The Central Bank of Russia has released a report on digital assets.
The report explores how technology could be integrated into the country's traditional banking system.
The Central Bank of Russia (CBR) is exploring ways to incorporate crypto assets and blockchain technology into its domestic financial system.
On November 7, the CBR issued a public consultation report titled "Digital Assets in Russian Federation" via Telegram.
It explores how the sanctioned nation may open up its domestic market to overseas digital asset issuers, particularly those from "friendly countries."
The report also focuses on digital asset legislation, retail investor safeguards, digital property rights connected to smart contracts and tokenization, and ideas for reformed accounting and taxation.
The CBR stated that it firmly encourages the "further development of digital technologies" as long as they do not pose "uncontrollable" financial or cybersecurity risks to consumers.
Despite the fact that blockchain technology is still in its infancy, the CBR stated that the same regulatory norms that govern the issuance and circulation of traditional financial instruments should also apply to digital assets.
According to the CBR, short-term regulation should focus on preserving investor rights, strengthening criteria for admitting a digital asset into circulation, ensuring the issuer is accredited, and disclosing all necessary information to investors.
The Central Bank's message on Telegram, which was initially written in Russian, said while the legal foundation for digital assets has been established, improved regulation is essential for their future development.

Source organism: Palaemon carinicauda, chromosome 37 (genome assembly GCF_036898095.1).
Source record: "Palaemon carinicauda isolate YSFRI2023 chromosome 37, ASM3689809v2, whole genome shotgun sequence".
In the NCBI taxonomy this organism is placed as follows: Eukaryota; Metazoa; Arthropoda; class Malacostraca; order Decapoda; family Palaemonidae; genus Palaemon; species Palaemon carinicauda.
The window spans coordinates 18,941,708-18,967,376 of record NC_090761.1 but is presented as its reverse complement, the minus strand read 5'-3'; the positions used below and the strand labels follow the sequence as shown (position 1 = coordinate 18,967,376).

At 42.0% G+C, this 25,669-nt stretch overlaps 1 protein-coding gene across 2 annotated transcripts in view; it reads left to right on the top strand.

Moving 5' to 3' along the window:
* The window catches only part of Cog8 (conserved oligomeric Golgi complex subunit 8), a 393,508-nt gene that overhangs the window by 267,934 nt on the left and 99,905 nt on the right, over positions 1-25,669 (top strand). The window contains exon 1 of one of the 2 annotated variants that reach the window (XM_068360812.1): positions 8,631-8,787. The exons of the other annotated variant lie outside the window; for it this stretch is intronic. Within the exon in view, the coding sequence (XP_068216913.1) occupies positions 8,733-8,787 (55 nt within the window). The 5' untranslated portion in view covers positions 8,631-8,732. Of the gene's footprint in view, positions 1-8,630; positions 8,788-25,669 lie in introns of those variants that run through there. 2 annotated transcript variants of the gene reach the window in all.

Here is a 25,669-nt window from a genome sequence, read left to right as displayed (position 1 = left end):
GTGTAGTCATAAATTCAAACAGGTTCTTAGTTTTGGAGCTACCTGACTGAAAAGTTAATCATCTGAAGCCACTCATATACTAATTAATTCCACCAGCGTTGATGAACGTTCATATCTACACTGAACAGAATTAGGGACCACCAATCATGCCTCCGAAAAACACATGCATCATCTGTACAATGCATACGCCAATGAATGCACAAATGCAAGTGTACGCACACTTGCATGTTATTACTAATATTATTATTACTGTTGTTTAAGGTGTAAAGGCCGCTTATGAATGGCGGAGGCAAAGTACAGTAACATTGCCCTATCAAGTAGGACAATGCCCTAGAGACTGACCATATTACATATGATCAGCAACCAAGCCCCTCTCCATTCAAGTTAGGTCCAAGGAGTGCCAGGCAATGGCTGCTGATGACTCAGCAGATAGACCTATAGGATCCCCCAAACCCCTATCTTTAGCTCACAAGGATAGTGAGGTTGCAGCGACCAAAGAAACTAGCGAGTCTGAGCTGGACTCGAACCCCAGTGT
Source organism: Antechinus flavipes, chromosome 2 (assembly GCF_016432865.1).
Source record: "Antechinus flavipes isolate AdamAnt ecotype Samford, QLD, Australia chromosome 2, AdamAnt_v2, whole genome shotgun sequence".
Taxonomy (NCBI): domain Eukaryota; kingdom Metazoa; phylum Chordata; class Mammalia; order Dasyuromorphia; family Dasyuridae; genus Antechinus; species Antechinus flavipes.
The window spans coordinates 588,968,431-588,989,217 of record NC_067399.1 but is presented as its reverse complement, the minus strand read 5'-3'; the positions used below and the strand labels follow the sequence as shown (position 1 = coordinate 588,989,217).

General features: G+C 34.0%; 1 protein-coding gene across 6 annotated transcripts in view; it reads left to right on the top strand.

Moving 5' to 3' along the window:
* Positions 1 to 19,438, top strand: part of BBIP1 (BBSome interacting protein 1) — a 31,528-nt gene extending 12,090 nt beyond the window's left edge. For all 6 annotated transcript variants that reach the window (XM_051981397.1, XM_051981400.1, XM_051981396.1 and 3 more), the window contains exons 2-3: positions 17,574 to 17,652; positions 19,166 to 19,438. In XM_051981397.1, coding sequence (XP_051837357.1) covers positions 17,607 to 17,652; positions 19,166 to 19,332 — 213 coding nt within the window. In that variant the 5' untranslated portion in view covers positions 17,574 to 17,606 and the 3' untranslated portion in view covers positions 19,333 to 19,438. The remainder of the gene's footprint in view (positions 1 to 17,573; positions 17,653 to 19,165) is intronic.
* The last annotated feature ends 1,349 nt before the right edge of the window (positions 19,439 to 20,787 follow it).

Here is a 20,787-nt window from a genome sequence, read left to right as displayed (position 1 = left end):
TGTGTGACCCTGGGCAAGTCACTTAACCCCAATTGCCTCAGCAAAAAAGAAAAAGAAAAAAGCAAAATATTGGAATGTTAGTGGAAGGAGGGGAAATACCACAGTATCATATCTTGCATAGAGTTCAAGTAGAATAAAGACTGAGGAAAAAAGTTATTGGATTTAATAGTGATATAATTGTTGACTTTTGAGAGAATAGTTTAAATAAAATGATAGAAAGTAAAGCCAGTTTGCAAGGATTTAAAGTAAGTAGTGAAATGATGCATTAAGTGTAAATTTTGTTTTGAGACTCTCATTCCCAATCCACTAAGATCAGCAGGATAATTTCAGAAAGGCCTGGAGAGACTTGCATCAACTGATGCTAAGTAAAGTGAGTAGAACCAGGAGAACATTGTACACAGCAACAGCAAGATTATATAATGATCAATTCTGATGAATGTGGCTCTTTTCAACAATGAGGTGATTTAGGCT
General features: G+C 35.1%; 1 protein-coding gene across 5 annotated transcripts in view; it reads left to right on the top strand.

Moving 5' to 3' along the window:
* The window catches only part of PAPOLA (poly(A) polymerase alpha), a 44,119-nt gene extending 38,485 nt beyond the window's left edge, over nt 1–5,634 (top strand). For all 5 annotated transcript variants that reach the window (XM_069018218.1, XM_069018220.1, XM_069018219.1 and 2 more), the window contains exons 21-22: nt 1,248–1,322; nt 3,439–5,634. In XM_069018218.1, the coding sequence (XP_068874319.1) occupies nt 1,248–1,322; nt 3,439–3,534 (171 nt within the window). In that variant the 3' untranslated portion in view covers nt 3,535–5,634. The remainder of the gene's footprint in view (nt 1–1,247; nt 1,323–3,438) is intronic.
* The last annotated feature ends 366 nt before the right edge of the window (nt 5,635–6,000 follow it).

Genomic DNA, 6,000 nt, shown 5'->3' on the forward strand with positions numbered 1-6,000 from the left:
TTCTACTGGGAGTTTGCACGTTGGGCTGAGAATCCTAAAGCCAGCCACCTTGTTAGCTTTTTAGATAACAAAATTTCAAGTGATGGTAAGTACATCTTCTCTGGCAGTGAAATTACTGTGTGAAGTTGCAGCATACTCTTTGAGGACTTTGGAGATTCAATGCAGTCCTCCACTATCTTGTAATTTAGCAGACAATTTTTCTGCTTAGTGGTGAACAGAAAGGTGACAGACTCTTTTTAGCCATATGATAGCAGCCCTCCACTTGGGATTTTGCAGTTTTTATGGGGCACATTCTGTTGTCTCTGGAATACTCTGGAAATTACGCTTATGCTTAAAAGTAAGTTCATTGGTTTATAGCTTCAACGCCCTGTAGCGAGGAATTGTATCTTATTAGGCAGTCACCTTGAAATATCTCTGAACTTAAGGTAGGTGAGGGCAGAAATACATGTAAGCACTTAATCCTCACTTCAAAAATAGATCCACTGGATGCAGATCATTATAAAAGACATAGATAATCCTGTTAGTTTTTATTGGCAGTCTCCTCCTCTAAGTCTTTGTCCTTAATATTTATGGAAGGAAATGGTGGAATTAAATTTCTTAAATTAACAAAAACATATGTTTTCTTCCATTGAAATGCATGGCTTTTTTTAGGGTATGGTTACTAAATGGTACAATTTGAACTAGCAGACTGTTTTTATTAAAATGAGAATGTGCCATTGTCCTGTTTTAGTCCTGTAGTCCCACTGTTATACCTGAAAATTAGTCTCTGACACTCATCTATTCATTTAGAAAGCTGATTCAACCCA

Concerning smart contract regulation, the central bank noted that a legislative framework was already in place. However, it recommends that Russian-created smart contracts be independently audited before deployment.
CBR was also bullish on the prospect of tokenized off-chain assets. The bank did, however, state that legislation would be required to ensure a "legal connection" exists between the token holder and the token itself.
On September 22, the Russian Ministry of Finance allowed the use of cryptocurrencies as a cross-border payment mechanism by Russian residents.
The CBR's 33-page report, however, made no mention of the increased sanctions placed on Russia and the crippling effect they have had on its economy, nor did it touch the Russia-Ukraine War that is currently going place in Ukraine.
It does, however, mention a different report in the works that focuses on Russia's new central bank digital currency (CBDC) — the digital ruble — which is set to be deployed in early 2023.
In August 2022, the CBR indicated that they intend to roll out the digital ruble to all Russian-based banks in 2024.
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